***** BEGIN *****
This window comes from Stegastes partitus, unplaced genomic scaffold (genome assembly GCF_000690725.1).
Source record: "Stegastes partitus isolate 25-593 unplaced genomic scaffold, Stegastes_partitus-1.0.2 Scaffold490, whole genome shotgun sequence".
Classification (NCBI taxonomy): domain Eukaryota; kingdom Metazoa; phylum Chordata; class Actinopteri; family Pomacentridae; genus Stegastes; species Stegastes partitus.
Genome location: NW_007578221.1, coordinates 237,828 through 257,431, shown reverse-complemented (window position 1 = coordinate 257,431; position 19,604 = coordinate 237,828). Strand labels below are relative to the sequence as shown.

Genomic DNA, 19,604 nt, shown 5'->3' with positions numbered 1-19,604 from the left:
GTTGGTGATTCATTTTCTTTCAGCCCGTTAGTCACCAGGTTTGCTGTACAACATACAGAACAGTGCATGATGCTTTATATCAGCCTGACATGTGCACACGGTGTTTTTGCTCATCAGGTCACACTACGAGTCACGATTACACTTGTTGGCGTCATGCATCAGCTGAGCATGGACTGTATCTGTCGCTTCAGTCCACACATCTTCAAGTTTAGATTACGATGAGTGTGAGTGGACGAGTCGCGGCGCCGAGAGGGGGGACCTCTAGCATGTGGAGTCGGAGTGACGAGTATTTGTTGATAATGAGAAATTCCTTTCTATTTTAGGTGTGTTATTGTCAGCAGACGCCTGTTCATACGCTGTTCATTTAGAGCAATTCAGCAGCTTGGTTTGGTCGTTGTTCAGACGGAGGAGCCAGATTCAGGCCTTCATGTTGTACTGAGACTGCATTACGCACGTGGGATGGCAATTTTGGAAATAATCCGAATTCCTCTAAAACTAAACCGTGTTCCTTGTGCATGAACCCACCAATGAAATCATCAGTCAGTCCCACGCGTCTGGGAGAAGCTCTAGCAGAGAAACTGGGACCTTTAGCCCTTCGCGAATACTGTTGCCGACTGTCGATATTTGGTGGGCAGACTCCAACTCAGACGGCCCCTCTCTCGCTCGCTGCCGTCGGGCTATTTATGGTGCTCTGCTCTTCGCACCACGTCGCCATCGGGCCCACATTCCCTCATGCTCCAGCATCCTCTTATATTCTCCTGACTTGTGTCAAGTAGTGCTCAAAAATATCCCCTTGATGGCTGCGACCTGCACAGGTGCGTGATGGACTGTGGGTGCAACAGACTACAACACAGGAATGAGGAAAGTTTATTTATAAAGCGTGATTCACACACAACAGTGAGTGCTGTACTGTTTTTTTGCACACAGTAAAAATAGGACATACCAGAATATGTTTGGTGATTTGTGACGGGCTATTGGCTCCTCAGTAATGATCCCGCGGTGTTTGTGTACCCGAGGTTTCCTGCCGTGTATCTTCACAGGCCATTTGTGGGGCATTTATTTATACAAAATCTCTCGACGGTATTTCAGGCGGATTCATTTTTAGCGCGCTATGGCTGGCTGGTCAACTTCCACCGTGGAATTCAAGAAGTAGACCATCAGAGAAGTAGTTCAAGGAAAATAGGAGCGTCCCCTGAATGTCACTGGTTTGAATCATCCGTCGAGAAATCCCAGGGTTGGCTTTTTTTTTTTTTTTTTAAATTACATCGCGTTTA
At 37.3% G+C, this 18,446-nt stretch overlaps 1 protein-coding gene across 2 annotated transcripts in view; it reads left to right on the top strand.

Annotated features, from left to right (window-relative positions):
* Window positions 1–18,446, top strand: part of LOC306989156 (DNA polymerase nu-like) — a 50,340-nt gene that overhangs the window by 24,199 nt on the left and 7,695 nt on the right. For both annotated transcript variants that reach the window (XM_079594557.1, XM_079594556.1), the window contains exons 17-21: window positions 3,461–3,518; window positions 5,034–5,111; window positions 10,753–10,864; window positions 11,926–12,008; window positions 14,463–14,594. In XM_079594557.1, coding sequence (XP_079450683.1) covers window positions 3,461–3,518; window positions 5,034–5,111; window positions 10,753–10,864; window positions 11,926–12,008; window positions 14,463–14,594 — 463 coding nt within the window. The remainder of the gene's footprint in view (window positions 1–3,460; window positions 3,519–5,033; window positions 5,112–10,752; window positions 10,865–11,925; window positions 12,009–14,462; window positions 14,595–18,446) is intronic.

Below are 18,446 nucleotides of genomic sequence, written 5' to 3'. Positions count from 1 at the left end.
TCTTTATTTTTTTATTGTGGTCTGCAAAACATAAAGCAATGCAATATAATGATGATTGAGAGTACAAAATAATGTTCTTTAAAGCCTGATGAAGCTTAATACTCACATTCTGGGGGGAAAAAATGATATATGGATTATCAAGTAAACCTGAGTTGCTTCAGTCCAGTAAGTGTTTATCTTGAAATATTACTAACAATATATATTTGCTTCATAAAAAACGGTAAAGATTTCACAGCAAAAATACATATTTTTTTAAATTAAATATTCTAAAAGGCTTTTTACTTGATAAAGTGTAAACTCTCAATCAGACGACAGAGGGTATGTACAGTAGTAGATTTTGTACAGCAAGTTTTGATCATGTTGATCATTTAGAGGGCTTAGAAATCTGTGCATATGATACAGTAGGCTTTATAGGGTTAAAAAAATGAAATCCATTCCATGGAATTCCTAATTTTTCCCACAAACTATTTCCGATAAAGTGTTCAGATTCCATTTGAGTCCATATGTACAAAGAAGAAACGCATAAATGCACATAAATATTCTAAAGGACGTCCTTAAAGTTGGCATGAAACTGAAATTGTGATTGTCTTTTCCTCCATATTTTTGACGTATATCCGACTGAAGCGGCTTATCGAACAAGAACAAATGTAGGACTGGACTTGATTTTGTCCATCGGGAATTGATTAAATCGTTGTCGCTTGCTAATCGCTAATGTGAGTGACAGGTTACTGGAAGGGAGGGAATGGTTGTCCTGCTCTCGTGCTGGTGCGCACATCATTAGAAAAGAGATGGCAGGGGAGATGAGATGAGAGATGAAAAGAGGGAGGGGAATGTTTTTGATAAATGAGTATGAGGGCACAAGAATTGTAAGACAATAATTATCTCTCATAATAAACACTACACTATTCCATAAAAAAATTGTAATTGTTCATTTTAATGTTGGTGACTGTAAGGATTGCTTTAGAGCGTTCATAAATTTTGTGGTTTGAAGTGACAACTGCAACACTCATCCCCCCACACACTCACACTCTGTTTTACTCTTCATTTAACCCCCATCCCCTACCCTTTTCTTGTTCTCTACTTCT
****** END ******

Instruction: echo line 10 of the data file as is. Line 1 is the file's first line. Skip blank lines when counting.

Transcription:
Below are 18,446 nucleotides of genomic sequence, written 5' to 3'. Positions count from 1 at the left end.